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Thursday, August 06, 2020

After HC prod, Karnataka guidelines on last rites focus on tradition, dignity

The July 27 court order followed instances of dumping of such bodies in pits in Ballari and families being forced to deviate from cultural practices for conducting last rites.

Written by Johnson T A | Bengaluru | Updated: July 31, 2020 8:44:59 am
“The dignity of the dead, their cultural and religious traditions should be respected and protected throughout. Hasty disposal of the dead body of a Covid -19 person should be strictly avoided,” state the guidelines issued by the health department. (File)

In the wake of the Karnataka High Court calling for protection of dignity of people who succumb to Covid-19 and for respecting customs and traditions of their families, the state health department Wednesday issued fresh guidelines for management of bodies of Covid-19 patients, with emphasis on protection of tradition and dignity of the dead.

The July 27 court order followed instances of dumping of such bodies in pits in Ballari and families being forced to deviate from cultural practices for conducting last rites.

“The dignity of the dead, their cultural and religious traditions should be respected and protected throughout. Hasty disposal of the dead body of a Covid -19 person should be strictly avoided,” state the guidelines issued by the health department.

A division bench of the high court headed by Chief Justice Abhay Sreenivas Oka had directed the state government to “come out with a protocol/ guidelines with emphasis on maintaining the dignity of a dead person”.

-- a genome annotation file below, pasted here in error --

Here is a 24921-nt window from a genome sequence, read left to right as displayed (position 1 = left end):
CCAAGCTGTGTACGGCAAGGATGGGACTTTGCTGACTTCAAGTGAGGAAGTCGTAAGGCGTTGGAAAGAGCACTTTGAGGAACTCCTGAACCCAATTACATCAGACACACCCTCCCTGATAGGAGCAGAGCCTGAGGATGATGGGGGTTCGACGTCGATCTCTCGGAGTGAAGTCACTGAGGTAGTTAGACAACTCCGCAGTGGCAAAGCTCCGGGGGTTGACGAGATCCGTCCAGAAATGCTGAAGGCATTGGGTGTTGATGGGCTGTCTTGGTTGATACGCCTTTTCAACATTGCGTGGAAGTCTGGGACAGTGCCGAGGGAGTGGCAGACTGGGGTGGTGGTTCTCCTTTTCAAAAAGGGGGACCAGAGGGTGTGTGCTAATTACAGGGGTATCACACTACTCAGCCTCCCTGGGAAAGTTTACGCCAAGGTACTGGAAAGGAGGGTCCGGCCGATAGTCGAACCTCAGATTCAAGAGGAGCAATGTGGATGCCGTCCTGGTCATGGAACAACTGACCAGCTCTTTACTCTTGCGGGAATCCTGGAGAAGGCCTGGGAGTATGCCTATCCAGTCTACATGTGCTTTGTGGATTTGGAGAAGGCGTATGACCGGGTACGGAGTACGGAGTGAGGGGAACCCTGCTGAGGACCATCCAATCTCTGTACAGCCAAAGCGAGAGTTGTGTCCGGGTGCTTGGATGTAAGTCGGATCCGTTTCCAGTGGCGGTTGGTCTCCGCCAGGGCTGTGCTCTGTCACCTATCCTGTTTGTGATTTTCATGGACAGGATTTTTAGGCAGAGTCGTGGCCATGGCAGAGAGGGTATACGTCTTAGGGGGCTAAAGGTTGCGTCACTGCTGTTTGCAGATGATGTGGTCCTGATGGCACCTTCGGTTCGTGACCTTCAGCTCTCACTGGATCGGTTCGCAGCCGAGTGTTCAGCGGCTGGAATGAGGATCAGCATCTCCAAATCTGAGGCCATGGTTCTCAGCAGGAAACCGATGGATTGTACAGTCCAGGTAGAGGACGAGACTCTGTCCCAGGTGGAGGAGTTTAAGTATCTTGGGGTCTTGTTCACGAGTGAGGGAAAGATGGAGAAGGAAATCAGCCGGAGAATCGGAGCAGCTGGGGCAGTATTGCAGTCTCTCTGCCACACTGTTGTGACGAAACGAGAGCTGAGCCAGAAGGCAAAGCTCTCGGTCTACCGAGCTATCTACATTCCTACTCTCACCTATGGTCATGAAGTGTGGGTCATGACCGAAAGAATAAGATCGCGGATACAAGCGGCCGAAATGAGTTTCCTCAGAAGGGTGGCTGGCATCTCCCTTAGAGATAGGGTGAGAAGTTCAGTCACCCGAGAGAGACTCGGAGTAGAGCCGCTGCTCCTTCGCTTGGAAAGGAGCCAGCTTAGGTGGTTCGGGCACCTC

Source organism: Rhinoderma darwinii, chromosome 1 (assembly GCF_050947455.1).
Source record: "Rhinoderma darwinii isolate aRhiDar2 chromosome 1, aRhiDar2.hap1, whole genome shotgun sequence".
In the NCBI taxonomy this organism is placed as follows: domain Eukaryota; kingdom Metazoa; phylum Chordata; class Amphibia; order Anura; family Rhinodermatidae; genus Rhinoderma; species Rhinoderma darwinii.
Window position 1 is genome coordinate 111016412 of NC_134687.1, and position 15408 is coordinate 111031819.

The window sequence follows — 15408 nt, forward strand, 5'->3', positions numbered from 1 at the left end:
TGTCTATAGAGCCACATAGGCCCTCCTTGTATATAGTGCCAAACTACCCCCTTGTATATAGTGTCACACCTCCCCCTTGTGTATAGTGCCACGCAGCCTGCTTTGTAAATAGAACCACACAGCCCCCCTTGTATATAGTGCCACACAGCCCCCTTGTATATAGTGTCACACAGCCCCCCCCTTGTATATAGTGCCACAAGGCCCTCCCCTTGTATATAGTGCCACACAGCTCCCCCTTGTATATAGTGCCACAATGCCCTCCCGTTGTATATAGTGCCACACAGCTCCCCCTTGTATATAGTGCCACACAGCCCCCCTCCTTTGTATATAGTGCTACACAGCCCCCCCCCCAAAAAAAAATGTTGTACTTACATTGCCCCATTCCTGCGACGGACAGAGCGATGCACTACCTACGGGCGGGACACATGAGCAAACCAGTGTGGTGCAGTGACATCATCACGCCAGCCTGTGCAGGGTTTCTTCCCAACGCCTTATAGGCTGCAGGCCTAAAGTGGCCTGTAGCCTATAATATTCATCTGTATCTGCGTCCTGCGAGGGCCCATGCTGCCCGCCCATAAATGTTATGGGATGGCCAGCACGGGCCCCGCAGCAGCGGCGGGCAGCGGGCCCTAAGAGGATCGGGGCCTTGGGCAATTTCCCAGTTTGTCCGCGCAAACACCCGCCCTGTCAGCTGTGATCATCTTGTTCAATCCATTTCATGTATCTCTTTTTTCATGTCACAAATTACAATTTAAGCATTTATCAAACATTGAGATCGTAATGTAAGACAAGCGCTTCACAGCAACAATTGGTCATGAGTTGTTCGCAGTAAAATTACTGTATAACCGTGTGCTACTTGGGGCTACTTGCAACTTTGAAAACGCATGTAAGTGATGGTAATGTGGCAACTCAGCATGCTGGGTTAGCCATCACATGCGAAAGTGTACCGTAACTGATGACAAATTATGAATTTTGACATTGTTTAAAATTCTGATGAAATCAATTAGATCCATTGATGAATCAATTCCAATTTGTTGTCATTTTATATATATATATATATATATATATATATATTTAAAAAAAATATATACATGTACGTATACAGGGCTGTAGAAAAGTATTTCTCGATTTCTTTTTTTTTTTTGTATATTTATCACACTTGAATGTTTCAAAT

Under the new guidelines, the government has allowed close family members to catch a last glimpse of patients who succumb to Covid-19 before the bodies are packed for funerals.

Many doctors have been recommending use of body bags where faces are visible. “We have to be a little humane and allow body bags where people can see the faces, that is not happening at present,” said Dr Taha Mateen, a trustee of HBS Hospital in Bengaluru, which is associated with a voluntary group called Mercy Angels that is helping people carry out last rites of Covid-19 victims.

The guidelines say that family members can be allowed to view bodies at the hospital where they are kept after death by following safety protocols. “If family member/s of the patient wish to view the body at the time of removal from the isolation room or area they shall be allowed to do so by observing the standard precautions by a keeping a distancing of 1 metre/3 feet wearing face mask and hand hygiene,” they state.

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